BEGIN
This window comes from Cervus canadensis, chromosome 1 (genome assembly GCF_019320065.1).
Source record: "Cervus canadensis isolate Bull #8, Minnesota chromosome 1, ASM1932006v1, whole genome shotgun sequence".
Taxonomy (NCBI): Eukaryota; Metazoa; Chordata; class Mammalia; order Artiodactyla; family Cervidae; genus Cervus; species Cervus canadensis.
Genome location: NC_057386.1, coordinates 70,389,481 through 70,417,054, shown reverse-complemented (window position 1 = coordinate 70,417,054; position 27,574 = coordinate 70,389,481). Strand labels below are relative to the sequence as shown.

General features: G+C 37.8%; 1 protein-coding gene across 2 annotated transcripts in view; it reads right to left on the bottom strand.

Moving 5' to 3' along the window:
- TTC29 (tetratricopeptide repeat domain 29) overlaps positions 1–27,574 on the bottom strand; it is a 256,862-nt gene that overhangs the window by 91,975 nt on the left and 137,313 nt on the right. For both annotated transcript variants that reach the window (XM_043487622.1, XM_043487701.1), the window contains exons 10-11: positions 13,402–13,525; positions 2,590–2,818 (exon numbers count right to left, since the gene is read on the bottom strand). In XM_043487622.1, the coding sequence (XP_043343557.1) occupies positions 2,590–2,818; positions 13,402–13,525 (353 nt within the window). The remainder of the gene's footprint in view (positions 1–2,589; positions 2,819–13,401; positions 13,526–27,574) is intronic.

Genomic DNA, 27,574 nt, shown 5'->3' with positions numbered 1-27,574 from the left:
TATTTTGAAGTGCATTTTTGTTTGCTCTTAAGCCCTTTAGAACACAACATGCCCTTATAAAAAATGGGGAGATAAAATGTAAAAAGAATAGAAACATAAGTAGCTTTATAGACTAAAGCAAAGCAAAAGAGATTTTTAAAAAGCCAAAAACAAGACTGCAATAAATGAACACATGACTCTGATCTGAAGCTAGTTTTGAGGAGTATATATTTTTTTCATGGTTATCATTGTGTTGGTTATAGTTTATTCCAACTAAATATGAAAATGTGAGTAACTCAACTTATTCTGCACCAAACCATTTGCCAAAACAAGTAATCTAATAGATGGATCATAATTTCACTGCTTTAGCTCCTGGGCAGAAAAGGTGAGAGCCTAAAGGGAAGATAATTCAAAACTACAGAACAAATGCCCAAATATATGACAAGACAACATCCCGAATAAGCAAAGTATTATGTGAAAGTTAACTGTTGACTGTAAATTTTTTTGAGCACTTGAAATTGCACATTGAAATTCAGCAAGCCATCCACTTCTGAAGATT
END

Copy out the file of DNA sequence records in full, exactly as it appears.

This window comes from Cervus canadensis, chromosome 1 (genome assembly GCF_019320065.1).
Source record: "Cervus canadensis isolate Bull #8, Minnesota chromosome 1, ASM1932006v1, whole genome shotgun sequence".
Taxonomy (NCBI): Eukaryota; Metazoa; Chordata; class Mammalia; order Artiodactyla; family Cervidae; genus Cervus; species Cervus canadensis.
Genome location: NC_057386.1, coordinates 70,389,481 through 70,417,054, shown reverse-complemented (window position 1 = coordinate 70,417,054; position 27,574 = coordinate 70,389,481). Strand labels below are relative to the sequence as shown.

General features: G+C 37.8%; 1 protein-coding gene across 2 annotated transcripts in view; it reads right to left on the bottom strand.

Moving 5' to 3' along the window:
- TTC29 (tetratricopeptide repeat domain 29) overlaps positions 1–27,574 on the bottom strand; it is a 256,862-nt gene that overhangs the window by 91,975 nt on the left and 137,313 nt on the right. For both annotated transcript variants that reach the window (XM_043487622.1, XM_043487701.1), the window contains exons 10-11: positions 13,402–13,525; positions 2,590–2,818 (exon numbers count right to left, since the gene is read on the bottom strand). In XM_043487622.1, the coding sequence (XP_043343557.1) occupies positions 2,590–2,818; positions 13,402–13,525 (353 nt within the window). The remainder of the gene's footprint in view (positions 1–2,589; positions 2,819–13,401; positions 13,526–27,574) is intronic.

Genomic DNA, 27,574 nt, shown 5'->3' with positions numbered 1-27,574 from the left:
TATTTTGAAGTGCATTTTTGTTTGCTCTTAAGCCCTTTAGAACACAACATGCCCTTATAAAAAATGGGGAGATAAAATGTAAAAAGAATAGAAACATAAGTAGCTTTATAGACTAAAGCAAAGCAAAAGAGATTTTTAAAAAGCCAAAAACAAGACTGCAATAAATGAACACATGACTCTGATCTGAAGCTAGTTTTGAGGAGTATATATTTTTTTCATGGTTATCATTGTGTTGGTTATAGTTTATTCCAACTAAATATGAAAATGTGAGTAACTCAACTTATTCTGCACCAAACCATTTGCCAAAACAAGTAATCTAATAGATGGATCATAATTTCACTGCTTTAGCTCCTGGGCAGAAAAGGTGAGAGCCTAAAGGGAAGATAATTCAAAACTACAGAACAAATGCCCAAATATATGACAAGACAACATCCCGAATAAGCAAAGTATTATGTGAAAGTTAACTGTTGACTGTAAATTTTTTTGAGCACTTGAAATTGCACATTGAAATTCAGCAAGCCATCCACTTCTGAAGATT